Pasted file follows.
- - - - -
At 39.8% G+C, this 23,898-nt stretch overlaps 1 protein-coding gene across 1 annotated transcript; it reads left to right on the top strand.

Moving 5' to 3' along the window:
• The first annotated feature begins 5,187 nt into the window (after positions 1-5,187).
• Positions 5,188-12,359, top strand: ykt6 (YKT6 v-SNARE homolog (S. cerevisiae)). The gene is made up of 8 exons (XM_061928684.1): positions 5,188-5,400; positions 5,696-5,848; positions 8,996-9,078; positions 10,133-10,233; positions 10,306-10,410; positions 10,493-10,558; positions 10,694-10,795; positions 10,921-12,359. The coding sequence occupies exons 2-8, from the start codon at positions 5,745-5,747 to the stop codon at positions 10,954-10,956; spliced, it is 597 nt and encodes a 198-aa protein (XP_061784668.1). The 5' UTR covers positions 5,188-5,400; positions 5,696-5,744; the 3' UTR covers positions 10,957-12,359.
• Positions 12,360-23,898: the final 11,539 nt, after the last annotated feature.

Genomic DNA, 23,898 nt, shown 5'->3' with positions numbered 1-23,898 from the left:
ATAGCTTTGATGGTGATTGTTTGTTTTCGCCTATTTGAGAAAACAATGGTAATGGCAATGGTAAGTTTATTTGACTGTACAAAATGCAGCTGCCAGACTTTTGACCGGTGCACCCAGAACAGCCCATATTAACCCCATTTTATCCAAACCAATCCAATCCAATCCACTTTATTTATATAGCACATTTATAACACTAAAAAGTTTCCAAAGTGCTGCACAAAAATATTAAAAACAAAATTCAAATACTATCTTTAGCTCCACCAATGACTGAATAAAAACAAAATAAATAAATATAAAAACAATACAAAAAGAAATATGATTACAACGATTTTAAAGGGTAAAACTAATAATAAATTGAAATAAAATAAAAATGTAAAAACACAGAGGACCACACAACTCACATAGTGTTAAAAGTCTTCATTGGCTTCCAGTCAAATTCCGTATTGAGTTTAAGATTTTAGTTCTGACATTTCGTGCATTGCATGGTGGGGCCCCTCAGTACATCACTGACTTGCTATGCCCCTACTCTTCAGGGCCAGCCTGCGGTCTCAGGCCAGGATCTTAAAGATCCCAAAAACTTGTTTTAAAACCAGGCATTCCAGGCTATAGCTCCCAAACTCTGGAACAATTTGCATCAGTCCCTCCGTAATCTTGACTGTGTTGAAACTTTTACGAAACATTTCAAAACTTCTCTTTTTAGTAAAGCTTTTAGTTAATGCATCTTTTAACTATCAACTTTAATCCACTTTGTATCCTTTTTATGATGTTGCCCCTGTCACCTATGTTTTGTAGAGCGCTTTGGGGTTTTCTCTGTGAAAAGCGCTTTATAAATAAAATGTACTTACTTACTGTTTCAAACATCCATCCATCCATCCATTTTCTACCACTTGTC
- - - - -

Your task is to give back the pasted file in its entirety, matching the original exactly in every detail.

At 39.8% G+C, this 23,898-nt stretch overlaps 1 protein-coding gene across 1 annotated transcript; it reads left to right on the top strand.

Moving 5' to 3' along the window:
• The first annotated feature begins 5,187 nt into the window (after positions 1-5,187).
• Positions 5,188-12,359, top strand: ykt6 (YKT6 v-SNARE homolog (S. cerevisiae)). The gene is made up of 8 exons (XM_061928684.1): positions 5,188-5,400; positions 5,696-5,848; positions 8,996-9,078; positions 10,133-10,233; positions 10,306-10,410; positions 10,493-10,558; positions 10,694-10,795; positions 10,921-12,359. The coding sequence occupies exons 2-8, from the start codon at positions 5,745-5,747 to the stop codon at positions 10,954-10,956; spliced, it is 597 nt and encodes a 198-aa protein (XP_061784668.1). The 5' UTR covers positions 5,188-5,400; positions 5,696-5,744; the 3' UTR covers positions 10,957-12,359.
• Positions 12,360-23,898: the final 11,539 nt, after the last annotated feature.

Genomic DNA, 23,898 nt, shown 5'->3' with positions numbered 1-23,898 from the left:
ATAGCTTTGATGGTGATTGTTTGTTTTCGCCTATTTGAGAAAACAATGGTAATGGCAATGGTAAGTTTATTTGACTGTACAAAATGCAGCTGCCAGACTTTTGACCGGTGCACCCAGAACAGCCCATATTAACCCCATTTTATCCAAACCAATCCAATCCAATCCACTTTATTTATATAGCACATTTATAACACTAAAAAGTTTCCAAAGTGCTGCACAAAAATATTAAAAACAAAATTCAAATACTATCTTTAGCTCCACCAATGACTGAATAAAAACAAAATAAATAAATATAAAAACAATACAAAAAGAAATATGATTACAACGATTTTAAAGGGTAAAACTAATAATAAATTGAAATAAAATAAAAATGTAAAAACACAGAGGACCACACAACTCACATAGTGTTAAAAGTCTTCATTGGCTTCCAGTCAAATTCCGTATTGAGTTTAAGATTTTAGTTCTGACATTTCGTGCATTGCATGGTGGGGCCCCTCAGTACATCACTGACTTGCTATGCCCCTACTCTTCAGGGCCAGCCTGCGGTCTCAGGCCAGGATCTTAAAGATCCCAAAAACTTGTTTTAAAACCAGGCATTCCAGGCTATAGCTCCCAAACTCTGGAACAATTTGCATCAGTCCCTCCGTAATCTTGACTGTGTTGAAACTTTTACGAAACATTTCAAAACTTCTCTTTTTAGTAAAGCTTTTAGTTAATGCATCTTTTAACTATCAACTTTAATCCACTTTGTATCCTTTTTATGATGTTGCCCCTGTCACCTATGTTTTGTAGAGCGCTTTGGGGTTTTCTCTGTGAAAAGCGCTTTATAAATAAAATGTACTTACTTACTGTTTCAAACATCCATCCATCCATCCATTTTCTACCACTTGTC